Overall this should be required reading for anyone interested in either modern literature or science fiction or dystopian fiction.
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I bought this for a university class, not thinking much of it at the time. After reading it though, I found it to be fantastic. So detailed, and when the detail is left out there is a thoughtful reason for it. As much as I do not read a novel twice, I have a feeling this one will get a second read.
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This is the first work to refer to automatons as robots. The first two acts are hard to read because this work is firmly rooted in early twentieth century cultural ideas. However, if you keep going to act 3 you will see some of the seeds of the best science fiction themes ever.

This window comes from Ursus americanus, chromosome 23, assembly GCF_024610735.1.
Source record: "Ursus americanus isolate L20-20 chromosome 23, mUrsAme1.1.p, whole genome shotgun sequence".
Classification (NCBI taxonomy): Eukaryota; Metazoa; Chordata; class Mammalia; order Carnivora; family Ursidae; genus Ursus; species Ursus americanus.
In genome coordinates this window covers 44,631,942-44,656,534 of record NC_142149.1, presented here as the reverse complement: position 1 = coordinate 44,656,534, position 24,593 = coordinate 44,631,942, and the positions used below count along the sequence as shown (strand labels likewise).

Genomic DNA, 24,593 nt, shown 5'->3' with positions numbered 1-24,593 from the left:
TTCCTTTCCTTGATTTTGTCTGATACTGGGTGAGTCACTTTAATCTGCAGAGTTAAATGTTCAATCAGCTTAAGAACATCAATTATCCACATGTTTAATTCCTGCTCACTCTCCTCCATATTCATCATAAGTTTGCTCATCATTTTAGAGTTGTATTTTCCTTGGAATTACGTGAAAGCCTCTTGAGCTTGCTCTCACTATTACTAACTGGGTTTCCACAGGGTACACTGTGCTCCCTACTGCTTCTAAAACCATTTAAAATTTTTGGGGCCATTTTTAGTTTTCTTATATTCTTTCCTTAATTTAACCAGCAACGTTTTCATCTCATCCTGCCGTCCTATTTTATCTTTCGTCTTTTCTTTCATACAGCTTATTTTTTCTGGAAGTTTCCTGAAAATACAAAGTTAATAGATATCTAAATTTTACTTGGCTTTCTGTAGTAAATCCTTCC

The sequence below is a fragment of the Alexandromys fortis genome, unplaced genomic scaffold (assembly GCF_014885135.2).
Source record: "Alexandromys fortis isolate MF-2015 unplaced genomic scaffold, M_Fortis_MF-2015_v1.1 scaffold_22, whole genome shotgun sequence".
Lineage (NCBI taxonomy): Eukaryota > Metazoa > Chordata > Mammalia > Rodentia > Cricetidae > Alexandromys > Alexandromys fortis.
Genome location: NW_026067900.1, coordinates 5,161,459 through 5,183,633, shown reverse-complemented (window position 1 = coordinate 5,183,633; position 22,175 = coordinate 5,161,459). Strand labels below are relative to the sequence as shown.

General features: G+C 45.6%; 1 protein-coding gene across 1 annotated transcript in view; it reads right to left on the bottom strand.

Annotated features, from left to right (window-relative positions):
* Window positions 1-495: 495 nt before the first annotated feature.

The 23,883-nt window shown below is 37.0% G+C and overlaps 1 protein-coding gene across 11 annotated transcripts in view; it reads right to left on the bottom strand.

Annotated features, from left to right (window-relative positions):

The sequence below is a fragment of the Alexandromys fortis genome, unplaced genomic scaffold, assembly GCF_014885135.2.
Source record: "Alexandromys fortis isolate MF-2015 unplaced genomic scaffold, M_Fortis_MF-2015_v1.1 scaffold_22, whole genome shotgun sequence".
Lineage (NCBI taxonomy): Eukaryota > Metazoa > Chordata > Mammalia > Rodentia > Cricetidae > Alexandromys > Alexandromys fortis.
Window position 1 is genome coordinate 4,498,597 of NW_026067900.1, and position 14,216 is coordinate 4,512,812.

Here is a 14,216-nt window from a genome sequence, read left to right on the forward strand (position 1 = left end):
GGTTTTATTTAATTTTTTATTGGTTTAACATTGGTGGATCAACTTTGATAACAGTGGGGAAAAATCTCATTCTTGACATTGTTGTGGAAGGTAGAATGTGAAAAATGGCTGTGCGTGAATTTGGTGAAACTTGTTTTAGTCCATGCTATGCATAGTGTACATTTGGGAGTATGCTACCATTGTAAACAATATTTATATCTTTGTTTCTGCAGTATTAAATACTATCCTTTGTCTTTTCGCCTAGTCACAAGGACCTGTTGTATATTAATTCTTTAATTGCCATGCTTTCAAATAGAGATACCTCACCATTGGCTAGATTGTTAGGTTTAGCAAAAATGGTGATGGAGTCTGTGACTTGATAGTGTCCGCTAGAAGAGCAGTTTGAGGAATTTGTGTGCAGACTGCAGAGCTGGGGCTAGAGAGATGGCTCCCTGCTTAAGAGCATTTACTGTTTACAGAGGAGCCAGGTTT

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This is a classic piece of playwriting, way ahead of its time. It is simplistic and it is just a tad melodramatic, but it's going to surprise anyone who thinks artificial intelligence and robotics is just oh, so modern . . . .Capek did it first and it's a really interesting read.
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Format: Paperback
I first read this play in the late 1940's when I was in High School. The author died in 1938 at about the time Turing was "inventing" the Turing Machine. Perhaps the author intended this work as a parable about Bolshevism, but the steady growth of the computer makes it read today like a straight-forward prophecy which will come true in about 50 more years. The technology projected is all wrong in the details, of course, but it is fun to read today and draw the parallels and differences.
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Format: Audible Audio Edition
Very well written and performed production. Enough twists and turns to keep an otherwise, overdone, topic very interesting. Still a valid point of contention about where AI will lead us.